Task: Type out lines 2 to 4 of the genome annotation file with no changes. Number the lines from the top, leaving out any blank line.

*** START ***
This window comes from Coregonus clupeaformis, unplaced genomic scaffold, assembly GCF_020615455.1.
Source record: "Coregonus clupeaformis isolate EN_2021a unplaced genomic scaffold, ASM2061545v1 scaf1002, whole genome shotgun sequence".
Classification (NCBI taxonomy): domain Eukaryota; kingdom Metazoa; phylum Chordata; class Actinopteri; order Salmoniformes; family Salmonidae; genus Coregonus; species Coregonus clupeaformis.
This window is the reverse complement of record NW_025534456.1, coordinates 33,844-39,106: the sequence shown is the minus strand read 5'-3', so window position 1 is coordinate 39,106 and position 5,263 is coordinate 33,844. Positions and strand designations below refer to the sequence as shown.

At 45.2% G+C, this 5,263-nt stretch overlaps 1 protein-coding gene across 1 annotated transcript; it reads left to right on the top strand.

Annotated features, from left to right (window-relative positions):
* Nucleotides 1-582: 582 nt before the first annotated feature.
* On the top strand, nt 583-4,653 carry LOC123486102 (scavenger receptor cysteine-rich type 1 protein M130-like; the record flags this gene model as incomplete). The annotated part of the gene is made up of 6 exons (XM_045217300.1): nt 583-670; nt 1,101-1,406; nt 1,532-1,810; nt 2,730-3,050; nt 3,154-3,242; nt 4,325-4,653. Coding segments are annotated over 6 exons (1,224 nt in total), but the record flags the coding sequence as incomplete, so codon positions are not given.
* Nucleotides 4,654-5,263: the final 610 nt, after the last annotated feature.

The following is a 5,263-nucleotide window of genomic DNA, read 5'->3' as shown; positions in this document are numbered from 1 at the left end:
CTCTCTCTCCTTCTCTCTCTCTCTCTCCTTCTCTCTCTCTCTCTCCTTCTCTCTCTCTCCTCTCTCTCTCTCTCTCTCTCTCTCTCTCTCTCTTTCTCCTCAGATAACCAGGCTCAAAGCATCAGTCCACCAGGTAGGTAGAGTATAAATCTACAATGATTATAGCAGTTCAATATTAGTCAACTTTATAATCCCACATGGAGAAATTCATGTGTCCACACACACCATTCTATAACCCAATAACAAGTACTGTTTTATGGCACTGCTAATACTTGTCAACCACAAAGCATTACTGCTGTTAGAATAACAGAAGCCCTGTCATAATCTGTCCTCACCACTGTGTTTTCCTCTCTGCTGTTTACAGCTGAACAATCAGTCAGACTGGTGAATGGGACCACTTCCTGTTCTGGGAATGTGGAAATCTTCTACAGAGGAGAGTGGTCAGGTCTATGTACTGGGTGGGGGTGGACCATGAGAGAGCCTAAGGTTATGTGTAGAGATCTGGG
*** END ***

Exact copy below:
Source record: "Coregonus clupeaformis isolate EN_2021a unplaced genomic scaffold, ASM2061545v1 scaf1002, whole genome shotgun sequence".
Classification (NCBI taxonomy): domain Eukaryota; kingdom Metazoa; phylum Chordata; class Actinopteri; order Salmoniformes; family Salmonidae; genus Coregonus; species Coregonus clupeaformis.
This window is the reverse complement of record NW_025534456.1, coordinates 33,844-39,106: the sequence shown is the minus strand read 5'-3', so window position 1 is coordinate 39,106 and position 5,263 is coordinate 33,844. Positions and strand designations below refer to the sequence as shown.